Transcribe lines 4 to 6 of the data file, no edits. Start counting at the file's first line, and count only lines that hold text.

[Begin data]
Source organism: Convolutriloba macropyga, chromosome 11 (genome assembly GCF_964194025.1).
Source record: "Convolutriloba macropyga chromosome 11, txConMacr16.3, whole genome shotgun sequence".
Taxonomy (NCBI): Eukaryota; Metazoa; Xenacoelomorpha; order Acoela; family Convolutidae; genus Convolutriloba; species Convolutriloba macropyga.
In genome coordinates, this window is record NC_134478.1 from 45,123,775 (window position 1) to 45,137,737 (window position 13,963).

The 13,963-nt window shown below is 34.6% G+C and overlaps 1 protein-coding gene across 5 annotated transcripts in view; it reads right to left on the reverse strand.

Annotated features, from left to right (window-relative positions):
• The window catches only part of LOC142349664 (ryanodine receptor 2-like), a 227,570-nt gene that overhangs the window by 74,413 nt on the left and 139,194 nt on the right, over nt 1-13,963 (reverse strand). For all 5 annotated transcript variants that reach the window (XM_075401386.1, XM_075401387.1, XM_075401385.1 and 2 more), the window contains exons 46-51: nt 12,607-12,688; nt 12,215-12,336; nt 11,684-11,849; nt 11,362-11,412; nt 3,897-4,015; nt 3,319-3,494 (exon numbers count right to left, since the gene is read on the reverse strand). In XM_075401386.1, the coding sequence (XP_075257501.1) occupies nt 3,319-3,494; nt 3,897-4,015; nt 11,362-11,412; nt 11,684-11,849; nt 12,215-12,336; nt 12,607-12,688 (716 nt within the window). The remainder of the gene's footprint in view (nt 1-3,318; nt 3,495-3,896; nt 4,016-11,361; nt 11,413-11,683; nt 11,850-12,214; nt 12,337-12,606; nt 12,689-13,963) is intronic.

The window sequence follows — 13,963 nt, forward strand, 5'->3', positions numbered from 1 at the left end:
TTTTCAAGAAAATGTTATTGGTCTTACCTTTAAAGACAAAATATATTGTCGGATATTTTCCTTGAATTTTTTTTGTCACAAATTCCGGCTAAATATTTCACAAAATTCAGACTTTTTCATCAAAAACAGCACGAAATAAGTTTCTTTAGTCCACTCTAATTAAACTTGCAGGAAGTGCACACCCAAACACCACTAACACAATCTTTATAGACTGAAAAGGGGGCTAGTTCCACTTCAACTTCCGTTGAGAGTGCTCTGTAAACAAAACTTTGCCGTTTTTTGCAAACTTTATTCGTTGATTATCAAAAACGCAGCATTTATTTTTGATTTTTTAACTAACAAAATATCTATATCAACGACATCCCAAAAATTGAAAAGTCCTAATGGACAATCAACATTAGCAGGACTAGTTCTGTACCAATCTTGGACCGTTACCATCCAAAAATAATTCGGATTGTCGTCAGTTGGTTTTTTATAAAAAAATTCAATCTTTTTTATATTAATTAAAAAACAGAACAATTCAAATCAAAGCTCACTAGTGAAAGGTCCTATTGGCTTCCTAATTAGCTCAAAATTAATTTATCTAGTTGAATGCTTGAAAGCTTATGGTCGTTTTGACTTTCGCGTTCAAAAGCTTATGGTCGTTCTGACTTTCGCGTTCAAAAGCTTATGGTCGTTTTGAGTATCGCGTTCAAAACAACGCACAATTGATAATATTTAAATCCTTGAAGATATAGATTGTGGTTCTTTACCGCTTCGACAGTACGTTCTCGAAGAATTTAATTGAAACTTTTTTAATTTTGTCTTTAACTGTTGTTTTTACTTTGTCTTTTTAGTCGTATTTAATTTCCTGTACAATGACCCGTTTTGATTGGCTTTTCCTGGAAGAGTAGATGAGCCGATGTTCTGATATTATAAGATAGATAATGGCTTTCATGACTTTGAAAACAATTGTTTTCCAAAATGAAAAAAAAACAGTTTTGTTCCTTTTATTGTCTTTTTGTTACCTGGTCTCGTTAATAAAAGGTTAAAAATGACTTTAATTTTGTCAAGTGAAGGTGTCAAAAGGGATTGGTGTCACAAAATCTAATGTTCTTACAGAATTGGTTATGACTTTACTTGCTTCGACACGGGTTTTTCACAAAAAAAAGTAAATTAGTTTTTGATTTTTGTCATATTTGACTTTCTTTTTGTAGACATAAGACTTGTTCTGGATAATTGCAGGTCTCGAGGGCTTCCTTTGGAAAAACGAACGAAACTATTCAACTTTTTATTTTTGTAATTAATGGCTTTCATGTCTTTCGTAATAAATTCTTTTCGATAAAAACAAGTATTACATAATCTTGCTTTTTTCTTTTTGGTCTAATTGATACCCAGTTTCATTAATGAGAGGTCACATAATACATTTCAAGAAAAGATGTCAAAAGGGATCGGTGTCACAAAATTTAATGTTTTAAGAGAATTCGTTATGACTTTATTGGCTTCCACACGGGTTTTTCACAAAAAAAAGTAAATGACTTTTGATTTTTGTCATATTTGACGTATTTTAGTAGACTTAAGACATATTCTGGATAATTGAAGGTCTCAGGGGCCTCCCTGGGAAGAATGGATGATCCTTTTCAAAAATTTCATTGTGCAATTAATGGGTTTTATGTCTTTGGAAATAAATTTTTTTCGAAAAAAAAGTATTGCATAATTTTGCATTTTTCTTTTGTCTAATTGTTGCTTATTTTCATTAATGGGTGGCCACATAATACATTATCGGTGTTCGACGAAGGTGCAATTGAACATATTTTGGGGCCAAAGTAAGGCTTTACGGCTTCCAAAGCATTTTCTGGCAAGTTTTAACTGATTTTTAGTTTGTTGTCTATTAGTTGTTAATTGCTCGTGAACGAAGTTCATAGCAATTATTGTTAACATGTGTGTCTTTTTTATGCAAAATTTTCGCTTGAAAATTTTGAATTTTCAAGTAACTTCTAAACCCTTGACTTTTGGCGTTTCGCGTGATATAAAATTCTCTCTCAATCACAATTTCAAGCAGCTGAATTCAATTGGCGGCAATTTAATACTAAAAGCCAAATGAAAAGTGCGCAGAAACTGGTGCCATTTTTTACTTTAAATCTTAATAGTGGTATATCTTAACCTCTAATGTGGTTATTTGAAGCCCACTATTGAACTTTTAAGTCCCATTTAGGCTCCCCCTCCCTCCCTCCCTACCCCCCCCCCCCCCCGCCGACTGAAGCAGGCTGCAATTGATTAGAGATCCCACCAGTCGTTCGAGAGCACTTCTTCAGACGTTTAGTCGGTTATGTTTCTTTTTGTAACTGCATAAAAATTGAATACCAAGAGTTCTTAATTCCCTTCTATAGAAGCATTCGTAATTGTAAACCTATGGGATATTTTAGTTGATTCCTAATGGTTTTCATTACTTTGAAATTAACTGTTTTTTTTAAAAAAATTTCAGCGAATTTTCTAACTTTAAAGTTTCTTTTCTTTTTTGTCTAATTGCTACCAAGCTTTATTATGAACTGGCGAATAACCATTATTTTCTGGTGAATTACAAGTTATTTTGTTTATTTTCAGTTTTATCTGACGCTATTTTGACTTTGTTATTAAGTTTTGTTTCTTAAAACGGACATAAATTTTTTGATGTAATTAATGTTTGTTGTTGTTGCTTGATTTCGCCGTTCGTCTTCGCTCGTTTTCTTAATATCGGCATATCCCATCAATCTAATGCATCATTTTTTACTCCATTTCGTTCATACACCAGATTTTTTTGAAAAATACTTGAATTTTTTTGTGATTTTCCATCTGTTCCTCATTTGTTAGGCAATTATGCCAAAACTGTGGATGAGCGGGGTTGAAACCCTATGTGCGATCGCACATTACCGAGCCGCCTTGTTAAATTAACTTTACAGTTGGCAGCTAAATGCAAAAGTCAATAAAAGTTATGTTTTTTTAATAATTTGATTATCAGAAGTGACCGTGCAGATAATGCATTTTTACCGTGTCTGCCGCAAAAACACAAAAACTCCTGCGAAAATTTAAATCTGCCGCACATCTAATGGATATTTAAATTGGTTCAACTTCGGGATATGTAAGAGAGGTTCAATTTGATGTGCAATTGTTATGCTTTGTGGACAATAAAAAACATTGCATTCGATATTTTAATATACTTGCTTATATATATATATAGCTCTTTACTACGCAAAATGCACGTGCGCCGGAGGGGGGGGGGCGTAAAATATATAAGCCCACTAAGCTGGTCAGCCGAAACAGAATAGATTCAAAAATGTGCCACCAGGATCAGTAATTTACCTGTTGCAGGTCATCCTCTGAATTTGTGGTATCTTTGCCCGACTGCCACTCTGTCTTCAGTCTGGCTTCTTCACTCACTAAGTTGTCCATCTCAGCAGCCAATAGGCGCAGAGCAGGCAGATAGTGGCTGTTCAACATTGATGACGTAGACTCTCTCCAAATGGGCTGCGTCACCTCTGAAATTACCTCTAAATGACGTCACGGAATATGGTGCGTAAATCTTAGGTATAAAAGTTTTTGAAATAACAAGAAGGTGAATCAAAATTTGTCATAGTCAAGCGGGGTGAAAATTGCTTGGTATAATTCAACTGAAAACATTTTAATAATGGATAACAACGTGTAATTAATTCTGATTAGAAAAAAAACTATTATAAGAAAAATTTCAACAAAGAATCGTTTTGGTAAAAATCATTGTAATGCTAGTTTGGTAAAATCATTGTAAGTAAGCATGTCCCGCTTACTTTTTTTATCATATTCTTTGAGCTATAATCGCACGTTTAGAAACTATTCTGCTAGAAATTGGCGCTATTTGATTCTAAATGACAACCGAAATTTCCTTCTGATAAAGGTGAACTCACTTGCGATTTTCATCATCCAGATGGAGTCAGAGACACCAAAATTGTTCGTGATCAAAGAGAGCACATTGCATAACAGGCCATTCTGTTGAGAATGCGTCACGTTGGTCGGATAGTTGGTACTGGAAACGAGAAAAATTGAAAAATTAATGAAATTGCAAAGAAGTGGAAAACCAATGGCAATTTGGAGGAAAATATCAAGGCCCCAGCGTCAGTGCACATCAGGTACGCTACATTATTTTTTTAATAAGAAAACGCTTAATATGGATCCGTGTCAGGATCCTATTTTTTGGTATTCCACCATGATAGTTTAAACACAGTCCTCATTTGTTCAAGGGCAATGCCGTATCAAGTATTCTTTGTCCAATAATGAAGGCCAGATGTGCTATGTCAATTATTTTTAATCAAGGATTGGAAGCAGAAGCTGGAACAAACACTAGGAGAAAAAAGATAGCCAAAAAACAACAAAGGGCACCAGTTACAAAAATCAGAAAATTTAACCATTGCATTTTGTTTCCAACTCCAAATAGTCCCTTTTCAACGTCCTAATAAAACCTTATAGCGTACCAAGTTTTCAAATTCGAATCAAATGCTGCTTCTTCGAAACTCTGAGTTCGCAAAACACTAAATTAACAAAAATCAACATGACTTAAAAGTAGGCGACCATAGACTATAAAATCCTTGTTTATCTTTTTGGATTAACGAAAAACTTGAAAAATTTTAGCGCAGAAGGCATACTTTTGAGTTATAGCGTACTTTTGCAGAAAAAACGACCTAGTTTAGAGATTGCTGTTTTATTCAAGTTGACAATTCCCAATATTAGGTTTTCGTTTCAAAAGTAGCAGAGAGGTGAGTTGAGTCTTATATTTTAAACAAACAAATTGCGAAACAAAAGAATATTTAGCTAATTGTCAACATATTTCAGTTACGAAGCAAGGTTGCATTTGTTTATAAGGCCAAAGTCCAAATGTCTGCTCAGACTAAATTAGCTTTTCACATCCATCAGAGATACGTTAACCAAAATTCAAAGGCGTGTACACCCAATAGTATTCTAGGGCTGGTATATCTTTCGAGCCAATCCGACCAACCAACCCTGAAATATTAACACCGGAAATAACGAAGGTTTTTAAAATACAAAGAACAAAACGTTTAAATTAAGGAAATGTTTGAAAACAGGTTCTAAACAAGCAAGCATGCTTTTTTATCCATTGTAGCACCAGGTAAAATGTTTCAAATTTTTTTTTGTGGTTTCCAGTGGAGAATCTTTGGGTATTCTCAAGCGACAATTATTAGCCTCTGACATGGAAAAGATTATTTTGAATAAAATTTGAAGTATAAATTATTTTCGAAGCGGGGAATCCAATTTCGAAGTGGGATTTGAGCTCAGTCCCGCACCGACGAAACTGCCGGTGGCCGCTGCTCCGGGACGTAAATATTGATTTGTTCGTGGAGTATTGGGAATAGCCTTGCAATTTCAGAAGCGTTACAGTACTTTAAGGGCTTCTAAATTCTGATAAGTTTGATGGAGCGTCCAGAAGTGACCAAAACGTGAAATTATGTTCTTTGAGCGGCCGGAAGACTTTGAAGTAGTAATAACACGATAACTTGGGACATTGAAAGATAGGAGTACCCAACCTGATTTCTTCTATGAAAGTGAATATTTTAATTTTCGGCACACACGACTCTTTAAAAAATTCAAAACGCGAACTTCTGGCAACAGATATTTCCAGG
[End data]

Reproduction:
In genome coordinates, this window is record NC_134478.1 from 45,123,775 (window position 1) to 45,137,737 (window position 13,963).

The 13,963-nt window shown below is 34.6% G+C and overlaps 1 protein-coding gene across 5 annotated transcripts in view; it reads right to left on the reverse strand.

Annotated features, from left to right (window-relative positions):